If a pickup is specifically wound or calibrated for the bridge position it may have more turns of magnet to increase the output for that position. If a pickup is wound hotter for the bridge, it can have more volume and fullness but can sound to dark or fat sounding in the neck position. The string vibration near the bridge is less than the neck position and players often want a better balance between positions. Many guitarists, especially jazz players, have put specifically wound bridge pickups in the neck position for added warmth and fullness.
Pickups that are calibrated for the bridge position can generally have 5% to 40% more turns when using finer gauges of magnet wire for the coils. If two coils in a humbucker are wound with 4,500 turns per coil and the DC resistance could be 7.3 k ohms, the neck position may sound full and warm but the bridge may sound thin and bright. If you put 5,000 turns per coil the pickup could be 8 k ohms and the bridge position could sound fat and full and the neck pickup could sound dark and muddy. Many manufactures wind their pickups the same for each position and when you adjust the amplifier settings for the neck pickup, the bridge pickup would sound thin and less output.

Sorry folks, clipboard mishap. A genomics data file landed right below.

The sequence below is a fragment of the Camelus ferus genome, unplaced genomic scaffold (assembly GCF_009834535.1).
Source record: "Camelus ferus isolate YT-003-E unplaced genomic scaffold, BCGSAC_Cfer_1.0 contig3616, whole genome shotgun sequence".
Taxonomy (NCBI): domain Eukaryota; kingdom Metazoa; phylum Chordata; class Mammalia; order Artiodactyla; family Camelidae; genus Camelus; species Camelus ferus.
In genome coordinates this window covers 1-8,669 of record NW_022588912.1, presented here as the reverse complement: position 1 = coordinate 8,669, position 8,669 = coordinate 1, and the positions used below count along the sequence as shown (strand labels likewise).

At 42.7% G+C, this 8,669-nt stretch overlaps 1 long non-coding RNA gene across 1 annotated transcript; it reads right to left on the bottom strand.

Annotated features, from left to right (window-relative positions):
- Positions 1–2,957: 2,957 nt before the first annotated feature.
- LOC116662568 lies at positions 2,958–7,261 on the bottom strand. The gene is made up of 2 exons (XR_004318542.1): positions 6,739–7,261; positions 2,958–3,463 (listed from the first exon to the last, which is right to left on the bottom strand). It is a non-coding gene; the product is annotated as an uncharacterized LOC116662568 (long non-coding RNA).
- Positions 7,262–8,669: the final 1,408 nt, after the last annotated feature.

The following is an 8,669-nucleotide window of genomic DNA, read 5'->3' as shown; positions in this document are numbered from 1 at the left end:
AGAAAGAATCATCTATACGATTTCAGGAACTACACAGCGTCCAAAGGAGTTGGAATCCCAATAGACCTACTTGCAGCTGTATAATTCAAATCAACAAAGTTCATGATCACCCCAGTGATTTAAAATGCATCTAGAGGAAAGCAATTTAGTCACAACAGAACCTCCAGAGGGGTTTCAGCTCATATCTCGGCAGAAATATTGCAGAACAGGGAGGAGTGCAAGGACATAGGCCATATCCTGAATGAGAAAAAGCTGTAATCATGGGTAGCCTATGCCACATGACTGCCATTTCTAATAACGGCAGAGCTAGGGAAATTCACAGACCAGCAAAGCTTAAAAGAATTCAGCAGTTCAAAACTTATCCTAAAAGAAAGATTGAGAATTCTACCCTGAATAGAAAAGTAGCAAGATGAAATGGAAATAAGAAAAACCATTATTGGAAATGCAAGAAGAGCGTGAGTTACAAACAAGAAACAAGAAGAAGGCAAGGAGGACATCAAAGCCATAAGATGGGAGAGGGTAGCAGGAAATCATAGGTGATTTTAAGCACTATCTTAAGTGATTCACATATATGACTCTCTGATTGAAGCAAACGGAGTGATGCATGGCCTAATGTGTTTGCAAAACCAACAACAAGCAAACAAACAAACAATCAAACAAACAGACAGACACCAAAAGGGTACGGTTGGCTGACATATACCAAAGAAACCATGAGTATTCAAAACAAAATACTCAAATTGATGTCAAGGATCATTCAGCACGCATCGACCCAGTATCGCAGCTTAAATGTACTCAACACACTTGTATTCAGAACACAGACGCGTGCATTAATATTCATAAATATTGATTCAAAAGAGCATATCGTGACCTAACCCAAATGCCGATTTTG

Calibrating pickups for the bridge and neck helps balance the sound when switching from neck, middle and bridge positions. Increasing the magnetic field can increase the output and brightness in a pickup. Over the years players have put larger or stronger magnets in their pickups to increase output and more sustain. I've found that stronger magnets tend to dampen or slow down string vibration and cause the strings to stick to the polepieces when using your vibrato arm.
Note: A tremolo is a mechanical device that varies the volume level, as used in many amplifiers, and vibrato is rapid alteration in pitch or frequency.
WRITTEN ON JUNE 12, 2015, BY